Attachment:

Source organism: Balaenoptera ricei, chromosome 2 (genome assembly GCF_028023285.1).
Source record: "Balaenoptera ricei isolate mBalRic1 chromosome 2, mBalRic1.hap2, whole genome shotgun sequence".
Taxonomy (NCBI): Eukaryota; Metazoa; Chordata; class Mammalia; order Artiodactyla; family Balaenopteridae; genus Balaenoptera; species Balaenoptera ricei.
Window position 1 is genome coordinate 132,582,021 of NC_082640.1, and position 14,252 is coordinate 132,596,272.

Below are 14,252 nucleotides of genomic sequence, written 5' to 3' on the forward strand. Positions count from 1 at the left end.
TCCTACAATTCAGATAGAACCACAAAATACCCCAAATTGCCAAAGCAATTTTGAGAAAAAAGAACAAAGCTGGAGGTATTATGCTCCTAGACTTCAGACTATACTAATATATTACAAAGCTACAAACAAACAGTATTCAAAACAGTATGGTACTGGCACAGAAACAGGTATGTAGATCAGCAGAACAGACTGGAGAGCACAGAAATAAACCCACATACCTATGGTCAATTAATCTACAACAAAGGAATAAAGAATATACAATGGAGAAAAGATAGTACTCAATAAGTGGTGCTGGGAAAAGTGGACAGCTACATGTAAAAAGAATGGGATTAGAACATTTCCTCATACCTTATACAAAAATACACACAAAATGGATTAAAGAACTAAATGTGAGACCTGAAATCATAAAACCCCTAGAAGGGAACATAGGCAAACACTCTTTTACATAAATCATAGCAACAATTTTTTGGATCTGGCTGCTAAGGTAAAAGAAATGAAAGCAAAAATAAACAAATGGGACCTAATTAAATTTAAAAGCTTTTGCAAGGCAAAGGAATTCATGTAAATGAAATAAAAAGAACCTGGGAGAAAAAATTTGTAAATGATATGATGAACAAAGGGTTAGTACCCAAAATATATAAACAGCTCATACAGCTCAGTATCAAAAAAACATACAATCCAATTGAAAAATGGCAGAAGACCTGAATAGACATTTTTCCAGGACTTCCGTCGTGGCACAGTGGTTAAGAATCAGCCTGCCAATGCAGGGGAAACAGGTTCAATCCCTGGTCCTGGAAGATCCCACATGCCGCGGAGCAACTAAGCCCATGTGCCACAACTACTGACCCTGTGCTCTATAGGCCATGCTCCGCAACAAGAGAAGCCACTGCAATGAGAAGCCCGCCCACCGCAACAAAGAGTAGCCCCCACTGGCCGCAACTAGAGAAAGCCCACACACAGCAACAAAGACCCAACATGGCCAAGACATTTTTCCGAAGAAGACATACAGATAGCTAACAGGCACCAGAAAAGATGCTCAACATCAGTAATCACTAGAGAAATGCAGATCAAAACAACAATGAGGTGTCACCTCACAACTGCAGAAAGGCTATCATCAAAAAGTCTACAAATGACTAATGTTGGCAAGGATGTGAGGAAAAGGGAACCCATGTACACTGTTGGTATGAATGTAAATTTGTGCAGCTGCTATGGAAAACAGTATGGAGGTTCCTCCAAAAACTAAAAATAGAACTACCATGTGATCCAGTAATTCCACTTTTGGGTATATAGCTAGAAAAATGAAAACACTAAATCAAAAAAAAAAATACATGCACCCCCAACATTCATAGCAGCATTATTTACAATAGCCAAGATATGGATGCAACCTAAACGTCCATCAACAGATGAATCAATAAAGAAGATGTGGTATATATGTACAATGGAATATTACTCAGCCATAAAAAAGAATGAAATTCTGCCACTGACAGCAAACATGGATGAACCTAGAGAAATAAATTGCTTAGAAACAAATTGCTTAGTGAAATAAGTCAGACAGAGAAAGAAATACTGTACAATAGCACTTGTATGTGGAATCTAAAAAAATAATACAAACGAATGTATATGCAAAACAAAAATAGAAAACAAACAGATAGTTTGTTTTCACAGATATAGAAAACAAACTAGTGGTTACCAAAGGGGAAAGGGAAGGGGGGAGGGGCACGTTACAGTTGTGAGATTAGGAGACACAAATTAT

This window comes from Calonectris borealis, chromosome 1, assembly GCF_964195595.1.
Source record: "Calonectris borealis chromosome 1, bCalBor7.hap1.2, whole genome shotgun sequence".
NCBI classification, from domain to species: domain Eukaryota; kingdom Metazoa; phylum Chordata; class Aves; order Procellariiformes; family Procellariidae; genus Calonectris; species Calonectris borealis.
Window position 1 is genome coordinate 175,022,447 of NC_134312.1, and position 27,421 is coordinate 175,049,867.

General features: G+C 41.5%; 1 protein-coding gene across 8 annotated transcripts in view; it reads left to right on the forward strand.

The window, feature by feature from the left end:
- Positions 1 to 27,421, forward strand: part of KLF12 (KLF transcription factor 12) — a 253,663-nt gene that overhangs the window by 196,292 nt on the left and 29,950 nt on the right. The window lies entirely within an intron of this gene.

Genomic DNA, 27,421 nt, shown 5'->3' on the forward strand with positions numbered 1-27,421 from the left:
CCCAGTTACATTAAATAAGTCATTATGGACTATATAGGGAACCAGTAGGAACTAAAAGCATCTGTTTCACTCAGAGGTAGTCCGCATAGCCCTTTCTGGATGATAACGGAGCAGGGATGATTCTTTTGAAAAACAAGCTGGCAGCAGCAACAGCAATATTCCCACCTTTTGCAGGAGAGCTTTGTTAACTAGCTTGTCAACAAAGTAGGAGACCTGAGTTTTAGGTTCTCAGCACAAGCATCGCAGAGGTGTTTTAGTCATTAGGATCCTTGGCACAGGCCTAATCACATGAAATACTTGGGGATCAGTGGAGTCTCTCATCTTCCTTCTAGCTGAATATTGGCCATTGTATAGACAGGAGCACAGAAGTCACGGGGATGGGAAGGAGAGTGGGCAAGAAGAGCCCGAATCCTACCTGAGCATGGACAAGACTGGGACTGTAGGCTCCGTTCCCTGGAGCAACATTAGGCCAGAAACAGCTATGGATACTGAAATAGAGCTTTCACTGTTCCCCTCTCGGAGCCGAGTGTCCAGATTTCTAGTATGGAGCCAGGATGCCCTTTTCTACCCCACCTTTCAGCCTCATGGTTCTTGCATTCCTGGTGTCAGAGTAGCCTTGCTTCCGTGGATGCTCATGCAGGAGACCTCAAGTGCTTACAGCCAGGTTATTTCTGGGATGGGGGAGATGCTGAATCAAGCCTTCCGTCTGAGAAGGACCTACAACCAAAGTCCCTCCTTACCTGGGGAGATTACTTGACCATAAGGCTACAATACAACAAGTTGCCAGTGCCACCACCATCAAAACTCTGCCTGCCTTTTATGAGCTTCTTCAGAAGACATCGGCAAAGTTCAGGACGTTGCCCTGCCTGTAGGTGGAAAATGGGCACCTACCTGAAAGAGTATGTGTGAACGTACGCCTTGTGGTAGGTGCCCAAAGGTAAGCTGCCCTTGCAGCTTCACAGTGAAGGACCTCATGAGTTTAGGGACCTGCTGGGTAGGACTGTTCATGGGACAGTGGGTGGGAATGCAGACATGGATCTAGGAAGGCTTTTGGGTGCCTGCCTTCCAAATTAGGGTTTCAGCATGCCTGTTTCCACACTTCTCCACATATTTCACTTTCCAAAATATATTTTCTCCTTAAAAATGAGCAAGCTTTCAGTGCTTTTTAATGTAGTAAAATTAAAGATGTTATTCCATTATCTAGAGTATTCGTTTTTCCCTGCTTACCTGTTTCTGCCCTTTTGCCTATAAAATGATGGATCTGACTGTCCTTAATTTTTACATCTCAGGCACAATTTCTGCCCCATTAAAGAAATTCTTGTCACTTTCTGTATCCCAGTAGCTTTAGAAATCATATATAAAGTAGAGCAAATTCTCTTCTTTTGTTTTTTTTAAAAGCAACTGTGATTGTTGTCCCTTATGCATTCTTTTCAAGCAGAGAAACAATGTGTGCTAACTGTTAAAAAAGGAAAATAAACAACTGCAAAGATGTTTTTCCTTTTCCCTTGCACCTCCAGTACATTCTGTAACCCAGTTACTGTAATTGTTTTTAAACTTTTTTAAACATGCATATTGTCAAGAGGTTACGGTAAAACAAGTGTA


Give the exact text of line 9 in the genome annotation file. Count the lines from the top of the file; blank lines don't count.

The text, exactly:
NCBI classification, from domain to species: domain Eukaryota; kingdom Metazoa; phylum Chordata; class Aves; order Procellariiformes; family Procellariidae; genus Calonectris; species Calonectris borealis.